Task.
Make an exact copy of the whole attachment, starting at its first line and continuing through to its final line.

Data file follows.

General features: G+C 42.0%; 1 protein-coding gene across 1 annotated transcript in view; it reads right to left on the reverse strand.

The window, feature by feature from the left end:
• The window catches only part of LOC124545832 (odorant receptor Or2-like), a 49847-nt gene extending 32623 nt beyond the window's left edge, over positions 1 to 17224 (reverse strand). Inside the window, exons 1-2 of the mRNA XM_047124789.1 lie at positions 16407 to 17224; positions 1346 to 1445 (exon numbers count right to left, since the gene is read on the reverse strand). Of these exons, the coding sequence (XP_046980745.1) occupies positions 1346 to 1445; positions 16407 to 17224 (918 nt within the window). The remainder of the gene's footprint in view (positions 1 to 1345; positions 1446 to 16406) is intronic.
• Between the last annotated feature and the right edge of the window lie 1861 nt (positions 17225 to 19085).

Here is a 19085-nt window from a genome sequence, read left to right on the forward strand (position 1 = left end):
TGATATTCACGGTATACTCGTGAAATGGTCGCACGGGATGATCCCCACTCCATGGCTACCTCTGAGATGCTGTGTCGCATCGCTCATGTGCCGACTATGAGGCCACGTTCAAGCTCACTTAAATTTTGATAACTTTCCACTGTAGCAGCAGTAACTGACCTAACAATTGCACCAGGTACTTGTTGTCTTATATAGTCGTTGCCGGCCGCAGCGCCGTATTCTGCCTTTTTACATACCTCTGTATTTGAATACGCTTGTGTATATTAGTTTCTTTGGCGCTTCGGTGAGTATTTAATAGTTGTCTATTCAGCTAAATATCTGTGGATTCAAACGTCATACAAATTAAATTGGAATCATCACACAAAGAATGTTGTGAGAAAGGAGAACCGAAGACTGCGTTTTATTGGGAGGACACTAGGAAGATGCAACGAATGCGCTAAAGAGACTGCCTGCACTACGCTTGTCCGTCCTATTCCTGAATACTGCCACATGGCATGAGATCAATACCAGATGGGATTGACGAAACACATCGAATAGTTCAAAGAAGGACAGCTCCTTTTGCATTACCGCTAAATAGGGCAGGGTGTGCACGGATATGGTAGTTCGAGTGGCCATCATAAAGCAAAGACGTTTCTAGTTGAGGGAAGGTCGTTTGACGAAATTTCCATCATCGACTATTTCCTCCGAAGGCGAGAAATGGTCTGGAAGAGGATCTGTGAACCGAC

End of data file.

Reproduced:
General features: G+C 42.0%; 1 protein-coding gene across 1 annotated transcript in view; it reads right to left on the reverse strand.

The window, feature by feature from the left end:
• The window catches only part of LOC124545832 (odorant receptor Or2-like), a 49847-nt gene extending 32623 nt beyond the window's left edge, over positions 1 to 17224 (reverse strand). Inside the window, exons 1-2 of the mRNA XM_047124789.1 lie at positions 16407 to 17224; positions 1346 to 1445 (exon numbers count right to left, since the gene is read on the reverse strand). Of these exons, the coding sequence (XP_046980745.1) occupies positions 1346 to 1445; positions 16407 to 17224 (918 nt within the window). The remainder of the gene's footprint in view (positions 1 to 1345; positions 1446 to 16406) is intronic.
• Between the last annotated feature and the right edge of the window lie 1861 nt (positions 17225 to 19085).

Here is a 19085-nt window from a genome sequence, read left to right on the forward strand (position 1 = left end):
TGATATTCACGGTATACTCGTGAAATGGTCGCACGGGATGATCCCCACTCCATGGCTACCTCTGAGATGCTGTGTCGCATCGCTCATGTGCCGACTATGAGGCCACGTTCAAGCTCACTTAAATTTTGATAACTTTCCACTGTAGCAGCAGTAACTGACCTAACAATTGCACCAGGTACTTGTTGTCTTATATAGTCGTTGCCGGCCGCAGCGCCGTATTCTGCCTTTTTACATACCTCTGTATTTGAATACGCTTGTGTATATTAGTTTCTTTGGCGCTTCGGTGAGTATTTAATAGTTGTCTATTCAGCTAAATATCTGTGGATTCAAACGTCATACAAATTAAATTGGAATCATCACACAAAGAATGTTGTGAGAAAGGAGAACCGAAGACTGCGTTTTATTGGGAGGACACTAGGAAGATGCAACGAATGCGCTAAAGAGACTGCCTGCACTACGCTTGTCCGTCCTATTCCTGAATACTGCCACATGGCATGAGATCAATACCAGATGGGATTGACGAAACACATCGAATAGTTCAAAGAAGGACAGCTCCTTTTGCATTACCGCTAAATAGGGCAGGGTGTGCACGGATATGGTAGTTCGAGTGGCCATCATAAAGCAAAGACGTTTCTAGTTGAGGGAAGGTCGTTTGACGAAATTTCCATCATCGACTATTTCCTCCGAAGGCGAGAAATGGTCTGGAAGAGGATCTGTGAACCGAC